Marajó, Brazil, is the world’s largest fluvial-maritime island. Located at the mouth of the Amazon River, it was built over millennia by the waterway itself, which carried sediment that collected until it formed an island nearly as big as Switzerland.
In Marajó, seasonal river floodings submerge most of the island, water bugs are the size of a man’s palm, and buffalos are more numerous than humans, outnumbering residents 376,00 to 358,000. (That’s according to 2010 census data, and the gap between buffalo and human residents has likely grown.) The buffalos are intrinsic to Marajó’s scenery—you see them cooling off in muddy roadside ponds, sharing the streets with pedestrians while strolling through towns, and even providing rides to the local mounted police.
They are also behind the island’s quintessential cheese, queijo de búfala do Marajó, which is a trademark of local culinary identity. “The whole process takes 24 hours,” says Cecília Pinheiro, a well-known cheese producer on the island, of the full day it takes to transform buffalo milk into Marajó cheese. “It’s an all-natural cheese influenced by the micro-biodiversity of our island.”
Until recently, getting a taste required a boat trip to Marajó, a three-hour trip from Belém, the capital of the Amazonian State of Pará. But thanks to initiatives pioneered by producers such as Pinheiro, the cheese is more widely available, winning acclaim even from the fromage-obsessed French and increasingly putting this very large island on the foodie map.
Cheesemaking has been in Pinheiro’s family for at least a century. “My great-grandfather was French and came to Marajó in the early 1900s,” she says. “Documents say she sold cheese here since 1922.”
According to Marilda Duarte, Marajó’s cheesemaking tradition is as unique as the island it comes from. A researcher with a Master in Food Science, Duarte has studied how Marajó’s contrasting seasons—a rainy season that produces wetlands and a drought season that produces drylands—creates unique terroir.
“The variation of climate and soil conditions according to the season affects the pasture that feeds the buffalos, the chemical composition of the buffalo’s milk, and, ultimately, the physical-chemical parameters of the cheese,” she says.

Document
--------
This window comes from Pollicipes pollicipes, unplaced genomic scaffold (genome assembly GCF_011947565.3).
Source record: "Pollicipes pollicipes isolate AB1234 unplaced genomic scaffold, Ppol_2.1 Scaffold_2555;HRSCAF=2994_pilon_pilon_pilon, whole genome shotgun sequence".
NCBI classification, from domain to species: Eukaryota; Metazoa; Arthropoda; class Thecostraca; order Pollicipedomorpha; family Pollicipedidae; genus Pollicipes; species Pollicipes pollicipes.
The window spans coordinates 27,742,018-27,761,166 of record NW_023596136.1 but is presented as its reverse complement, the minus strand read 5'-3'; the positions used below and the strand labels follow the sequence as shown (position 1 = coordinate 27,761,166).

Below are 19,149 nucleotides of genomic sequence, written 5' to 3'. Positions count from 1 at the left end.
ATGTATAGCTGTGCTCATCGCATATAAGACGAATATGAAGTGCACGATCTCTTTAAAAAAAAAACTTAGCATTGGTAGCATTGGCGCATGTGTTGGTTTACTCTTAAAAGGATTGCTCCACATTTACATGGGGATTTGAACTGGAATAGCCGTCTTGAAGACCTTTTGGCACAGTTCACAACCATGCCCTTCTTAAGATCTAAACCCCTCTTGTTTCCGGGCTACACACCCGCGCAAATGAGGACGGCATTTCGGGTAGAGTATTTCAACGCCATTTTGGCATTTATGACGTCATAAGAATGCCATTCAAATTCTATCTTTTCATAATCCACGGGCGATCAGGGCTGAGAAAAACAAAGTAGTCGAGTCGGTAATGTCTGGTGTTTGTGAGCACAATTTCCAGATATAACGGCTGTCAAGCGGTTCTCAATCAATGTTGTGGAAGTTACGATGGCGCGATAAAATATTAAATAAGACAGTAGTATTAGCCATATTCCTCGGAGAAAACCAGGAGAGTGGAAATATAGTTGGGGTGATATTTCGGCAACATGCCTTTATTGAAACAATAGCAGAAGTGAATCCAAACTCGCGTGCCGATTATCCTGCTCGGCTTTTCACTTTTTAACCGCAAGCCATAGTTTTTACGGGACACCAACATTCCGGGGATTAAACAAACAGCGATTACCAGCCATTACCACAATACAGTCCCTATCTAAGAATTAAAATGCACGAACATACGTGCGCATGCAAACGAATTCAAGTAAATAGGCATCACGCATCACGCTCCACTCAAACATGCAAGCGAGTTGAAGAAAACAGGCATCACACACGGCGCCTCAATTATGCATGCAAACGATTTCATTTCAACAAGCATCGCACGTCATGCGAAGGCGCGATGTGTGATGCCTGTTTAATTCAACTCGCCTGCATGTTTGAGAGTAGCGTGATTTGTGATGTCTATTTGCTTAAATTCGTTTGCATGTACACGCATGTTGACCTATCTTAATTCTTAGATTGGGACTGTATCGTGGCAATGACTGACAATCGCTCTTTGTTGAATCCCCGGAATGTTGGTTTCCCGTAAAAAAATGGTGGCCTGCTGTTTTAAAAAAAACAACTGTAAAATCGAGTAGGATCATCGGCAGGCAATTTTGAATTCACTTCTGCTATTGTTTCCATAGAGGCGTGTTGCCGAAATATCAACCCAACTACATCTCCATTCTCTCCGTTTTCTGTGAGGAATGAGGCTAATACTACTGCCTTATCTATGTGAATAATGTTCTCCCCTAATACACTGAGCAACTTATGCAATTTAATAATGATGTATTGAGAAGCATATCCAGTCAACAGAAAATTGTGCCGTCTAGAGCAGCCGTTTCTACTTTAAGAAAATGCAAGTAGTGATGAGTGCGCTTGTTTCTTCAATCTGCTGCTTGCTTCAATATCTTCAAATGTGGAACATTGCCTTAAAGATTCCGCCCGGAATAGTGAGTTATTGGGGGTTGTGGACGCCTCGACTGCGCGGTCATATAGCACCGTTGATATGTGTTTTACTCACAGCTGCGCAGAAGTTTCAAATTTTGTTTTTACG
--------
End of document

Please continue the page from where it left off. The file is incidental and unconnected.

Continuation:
Combined with the specific buffalo species, the native grasses, and local cheesemaking traditions, this produces a cheese “of smooth texture, compact, with small and few holes, pleasant aroma, slightly salty and sour, and of yellow-greenish color.” And unlike internationally popular buffalo mozzarella, which is often made with artificial rennet, yeast, and calcium chloride, its production is distinctly traditional.
In 2006, Pinheiro and her husband founded São Victor, a buffalo meat and dairy farm. But at that time, what was produced in Marajó stayed in Marajó—sanitary restrictions barred them and any other cheesemaker from selling their products elsewhere. Marajó cheese was literally on an island, isolated from the rest of the world.
“There are many families who produce it informally, for their own consumption,” says Pinheiro. “Otherwise, they sell it to small markets, bakeries, or their own neighbors, who eat it in several ways, pretty much any time of day: inside a loaf, on top of buffalo beef … Some municipalities even include it in public school meals.”
While Marajó cheesemakers have been allowed to trade the cheese across Pará State since 2013, selling across the country or internationally was restricted by Brazilian regulation. So, in 2015, producers like Pinheiro started asking local authorities for Pará to join SISBI-POA, the Brazilian Inspection System for Products of Animal Origin, linked to Brazil’s Agriculture Ministry.
Their letter-writing campaign produced few results, though, until 2019, when a new national regulation of animal products, Decree 9.918, created a specific quality standard, called Selo Arte, that gave artisanal products a seal of approval to be sold across Brazil. Then things moved quickly.
“We had already met all their sanitary requirements,” says Pinheiro. “We have always kept track of our buffalos’ health, and their vaccines were always up to date.”
In March 2020, Pinheiro received authorization to sell Marajó cheese outside Pará, to clients like gourmet shops in Rio de Janeiro and São Paulo. Pinheiro’s achievement paved the way for at least three other producers. “Now, some restaurants in Belém even put it in sushi,” says Olavo Teixeira, one such producer who, at age 70, is continuing a family buffalo-cheesemaking tradition as old as she is.
In March 2021, Brazilian authorities even granted Marajó buffalo cheese a Protected Geographical Indication status, which prevents anyone outside the island from labeling their products as Marajó buffalo cheese.
“This rule protects our cheese, which is a big symbol of our culture,” says Pinheiro, who highlights the cheese’s role in the Marajó way of life. It “enables cheesemasters to provide for their families with dignity. At the same time, it remains financially accessible for the island’s inhabitants, since micro and small-scale cheesemakers sell it for more affordable prices.”
“It’s present in our diet from breakfast to dinner,” adds Teixeira.
Receiving protected status is a sign of Marajó cheese’s greater renown—a decade or so ago, few cheesemakers would have seen any benefit to making it or using the name. But, among other recognitions of Marajó cheese, Pinheiro’s cheese in 2019 was a runner-up in the French contest “Mondial du Fromage.” Out of 952 competing products from 15 countries, her buffalo cheese received a silver medal.
Among Marajó cheesemakers, this pride is shared. After all, during a time when ultra-processed food and time optimization reign, an all-natural, 24-hour-long cheesemaking process is winning the race on the island, continuing a tradition that, despite adversity, has remained strong for more than a century.
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